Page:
As well, the reality is that a change in ownership would not halt the court challenges, whether they stem from government of B.C., the City of Burnaby, First Nations groups and/or other B.C. stakeholders. The First Nations court challenges constitute a rocky road for the Trudeau administration. Now there is a new factor in favour of First Nations, which is that the current administration has signed the UN Declaration of the Rights of Indigenous Peoples (UNDRIP), but it is not applying UNDRIP to pipelines.

Bill C-69, concerning water, environment and energy, confirms Trudeau’s true colours on tar sands and pipelines. It calls for the creation of a new Impact Assessment Agency of Canada to review all environmental elements associated with major projects such as pipelines, but only intervenes at government discretion for projects of “significant risks.”

For such projects, a government-appointed panel of experts would be responsible for a more thorough review. Should the Trudeau administration disagree with a panel’s recommendations, it can override the recommendation in the name of the “national interest.” The newly created and industry-friendly Canada Energy Regulator, the replacement for the National Energy Board, would participate in the deliberations on pipeline impact assessments. Thus, Bill C-69 preserves the priority of the Stephen Harper government for the tar sands while creating an illusion of concern for the environment.

Worse still, Bill C-69 excludes in-situ tar sands projects that account for the majority of tar sands initiatives, from the need to be subject to environmental impact exigencies. In-situ extraction entails injecting steam underground to soften the bitumen for easier pumping to the surface. Natural gas is the energy source for this method this, resulting in more emissions per barrel than open-pit mining.

Not to worry, we are told by Trudeau, because Alberta has established an emissions limit on petroleum development in the tar sands at 100 mega tonnes/year. However, that cap on carbon emissions/year represents a 40 per cent increase in emissions.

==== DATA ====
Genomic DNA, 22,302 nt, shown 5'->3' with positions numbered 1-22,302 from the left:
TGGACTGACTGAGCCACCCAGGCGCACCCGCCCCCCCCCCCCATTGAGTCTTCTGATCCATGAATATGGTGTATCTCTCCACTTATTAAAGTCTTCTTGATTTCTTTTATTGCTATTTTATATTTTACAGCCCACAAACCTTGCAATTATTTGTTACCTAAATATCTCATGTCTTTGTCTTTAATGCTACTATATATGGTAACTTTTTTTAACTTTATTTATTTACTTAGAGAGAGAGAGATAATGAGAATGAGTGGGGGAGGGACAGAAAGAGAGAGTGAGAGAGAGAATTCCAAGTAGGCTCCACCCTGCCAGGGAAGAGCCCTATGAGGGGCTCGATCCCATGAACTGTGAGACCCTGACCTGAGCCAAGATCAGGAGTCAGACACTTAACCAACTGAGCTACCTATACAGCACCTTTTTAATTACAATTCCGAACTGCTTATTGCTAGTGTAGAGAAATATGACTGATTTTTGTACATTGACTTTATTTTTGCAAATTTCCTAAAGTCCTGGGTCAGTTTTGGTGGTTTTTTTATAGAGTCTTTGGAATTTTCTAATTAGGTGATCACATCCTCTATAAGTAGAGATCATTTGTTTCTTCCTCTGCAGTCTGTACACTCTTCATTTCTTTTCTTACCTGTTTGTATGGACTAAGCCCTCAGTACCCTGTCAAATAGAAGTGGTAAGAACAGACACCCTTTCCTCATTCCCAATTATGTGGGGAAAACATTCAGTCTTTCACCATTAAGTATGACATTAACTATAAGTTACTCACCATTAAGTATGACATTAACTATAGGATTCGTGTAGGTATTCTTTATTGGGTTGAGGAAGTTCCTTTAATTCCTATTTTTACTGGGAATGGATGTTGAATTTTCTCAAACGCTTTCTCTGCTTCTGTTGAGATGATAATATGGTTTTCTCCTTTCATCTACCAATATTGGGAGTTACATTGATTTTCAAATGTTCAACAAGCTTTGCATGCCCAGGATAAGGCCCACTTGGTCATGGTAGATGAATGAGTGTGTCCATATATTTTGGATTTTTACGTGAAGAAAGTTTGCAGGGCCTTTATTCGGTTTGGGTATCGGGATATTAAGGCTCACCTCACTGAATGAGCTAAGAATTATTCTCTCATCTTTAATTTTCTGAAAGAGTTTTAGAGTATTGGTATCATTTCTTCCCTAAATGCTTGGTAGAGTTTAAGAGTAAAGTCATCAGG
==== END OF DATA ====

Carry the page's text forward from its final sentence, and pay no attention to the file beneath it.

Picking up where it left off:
Environment Minister Catherine McKenna takes part in a news conference.

Bill C-69 is also designed to give the impression that one is putting back into the Navigation Waters Protection Act what the Conservatives removed regarding environment impact requirements for new infrastructure projects transgressing waterways, such as pipelines. Yet Minister of Environment and Climate Change Catherine McKenna claims that the Kinder Morgan pipeline would have been approved under the new legislation. That’s because Bill C-69 does not add any new waterways to the Conservative short list of protected water bodies. So, what has changed? And the bill leaves intact the authority of offshore petroleum boards such as that created under the Canada-Nova Scotia Offshore Petroleum Resources Accord Implementation Act.

All of these Canadian eggs in the same basket for a world that would be very different by the time any one of the approved and proposed pipelines would be completed. Two-hundred fifty international scientists have warned Trudeau of his poor priorities.

Taken together — Bill C-69 “prioritizing” the environment while re-affirming the status quo, the aggressive position on tar sands development, plus the absence of any comprehensive plan to make the transition to a green economy — demonstrate that the current government’s mindset rests with yesterday’s resource-based economy.

Equally important, the Trudeau administration is clueless on how China, the world’s largest energy consumer and vehicle market, is already changing global paradigms at a speed and intensity greater than the industrial revolution.